Just today, I met with my county's Day Care & Respite expert, again. We touch base whenever possible. I've been talking with her for over a year. She told me that mom will just have to fall, or break something, and be hospitalized for three days, in order for Medicare to place her somewhere. At the rate my mom is going, she will do this to herself, or her health conditions will force her there. I just make sure she has the basics: food, shelter, clothing, medical care, a little spending money, and a social outlet. My mom's not lacking for any of these. In fact, I go way beyond...and actually pamper her, often. I know her likes and dislikes, and try to please her. But I can't make her do things against her will, even if they are in her best interest. Fortunately, she has lots of freedom, and can still get out and about and enjoy some limited activities with friends.

I don't know what more to tell you, other than make sure your mom is safe. Clear her home of tripping and fire hazards. Make sure she and her home are "clean" and dry, and reasonable maintained. If not, you could ask the Department of Human Services to do a "well being check" on her (evaluation of her situation). But things usually have to be really bad before they will step in. Call around, and ask your questions to different entities. And don't worry. You're probably doing a very good job of looking after your mom. The most important thing is to see that her basic needs are met. Take care of you, as well.
My situation involves both my grandparents. Gramps is 86 and has always been active; Granny not so much. Gramps’ bladder ruptured in early October and almost bled to death. It has left him weak and incapable of managing by himself. He gets frustrated, but is eager to do his physical therapy and insists on doing small things that he is capable to doing. He is willing to accept assistance. Our problem is Granny. She refuses to allow home care for Gramps “I’m his wife; I will make that decision for him!” The problem is her decisions or indecisions are going to kill Gramps. She does not want the chair transfer for the bathtub, because she believes Gramps needs to take showers. Their shower is too small to fit two people in and Gramps cannot stand for long periods of time by himself. We pick up the rugs, she puts them back down. (She uses a walker to maneuver through the house, though she does not need it.) She refuses to exercise and has made herself unstable. She demands that the doctors come to the house Monday and remove Gramps’ catheter because she believes it is slowing him down. She does not want the rails that were installed next to the commode. She does not want any equipment in “her” home, including his wheelchair. Personally, I believe there are two reasons for this. 1) she does not want to admit that there is a need for the added assistance because of pride. 2) Granny has always hated any change. Everything has to sit in the exact same place, facing the exact same direction.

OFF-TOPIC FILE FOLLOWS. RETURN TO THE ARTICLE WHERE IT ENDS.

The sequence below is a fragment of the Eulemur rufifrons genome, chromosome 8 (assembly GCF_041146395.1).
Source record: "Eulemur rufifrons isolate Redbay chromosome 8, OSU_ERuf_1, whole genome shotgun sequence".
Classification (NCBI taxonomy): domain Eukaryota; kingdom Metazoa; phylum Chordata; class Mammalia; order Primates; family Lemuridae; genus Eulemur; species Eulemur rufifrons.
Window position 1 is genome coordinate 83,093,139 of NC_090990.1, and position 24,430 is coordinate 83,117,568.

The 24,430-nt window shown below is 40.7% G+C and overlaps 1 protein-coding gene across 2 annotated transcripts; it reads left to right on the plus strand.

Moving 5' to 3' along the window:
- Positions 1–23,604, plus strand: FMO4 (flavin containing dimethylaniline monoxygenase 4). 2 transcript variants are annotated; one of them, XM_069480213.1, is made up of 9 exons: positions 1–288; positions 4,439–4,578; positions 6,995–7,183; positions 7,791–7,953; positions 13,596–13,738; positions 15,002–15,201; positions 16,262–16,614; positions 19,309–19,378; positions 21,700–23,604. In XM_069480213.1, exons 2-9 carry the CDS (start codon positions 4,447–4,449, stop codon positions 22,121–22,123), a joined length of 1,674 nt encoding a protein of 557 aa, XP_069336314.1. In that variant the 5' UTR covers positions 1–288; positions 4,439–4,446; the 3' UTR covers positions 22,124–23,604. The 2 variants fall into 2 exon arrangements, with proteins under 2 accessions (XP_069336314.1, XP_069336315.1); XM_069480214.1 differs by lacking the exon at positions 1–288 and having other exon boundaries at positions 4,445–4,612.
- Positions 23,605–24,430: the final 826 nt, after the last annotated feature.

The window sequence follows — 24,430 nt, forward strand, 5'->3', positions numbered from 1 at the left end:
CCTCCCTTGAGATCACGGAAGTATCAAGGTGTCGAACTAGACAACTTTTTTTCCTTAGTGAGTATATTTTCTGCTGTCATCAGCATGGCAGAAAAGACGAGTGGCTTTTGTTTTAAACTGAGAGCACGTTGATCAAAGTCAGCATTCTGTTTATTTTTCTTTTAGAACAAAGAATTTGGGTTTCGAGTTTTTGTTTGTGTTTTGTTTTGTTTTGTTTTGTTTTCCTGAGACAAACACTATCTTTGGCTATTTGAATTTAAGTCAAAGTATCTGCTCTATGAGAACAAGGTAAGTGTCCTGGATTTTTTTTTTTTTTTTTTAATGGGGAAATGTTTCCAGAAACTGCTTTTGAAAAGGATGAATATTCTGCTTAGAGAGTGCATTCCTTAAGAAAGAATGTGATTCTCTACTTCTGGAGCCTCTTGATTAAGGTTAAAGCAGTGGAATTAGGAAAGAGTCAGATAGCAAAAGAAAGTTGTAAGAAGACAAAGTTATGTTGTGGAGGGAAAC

She keeps saying she has always taken care of Gramps, which is not true. He has always taken care of her. Granny gets mad and refuses when any family member tries to talk with her. “Oh you don’t know what I go through with Him.” is her standard comment. We love her dearly, but know she is a “Drama Queen”. She makes herself the center of attention. She hates it that Gramps has taken the priority with the family and that she is not in the lime light. She refuses to do what her doctors recommend.

Gramps wanted to go home from HealthSouth Rehabilitation. The family and the doctor’s agreed his mental health would improve, and in turn he would regain his strength. A physical therapist would continue to come to his home and he would need a visiting nurse. We all felt a live in care taker would be best. Granny refuses to allow a care taker, even though Granny is incapable of getting him out of bed and wheelchair. In fact she told HealthSouth and the family she had called and arranged for a visiting nurse, which turned out to be not true.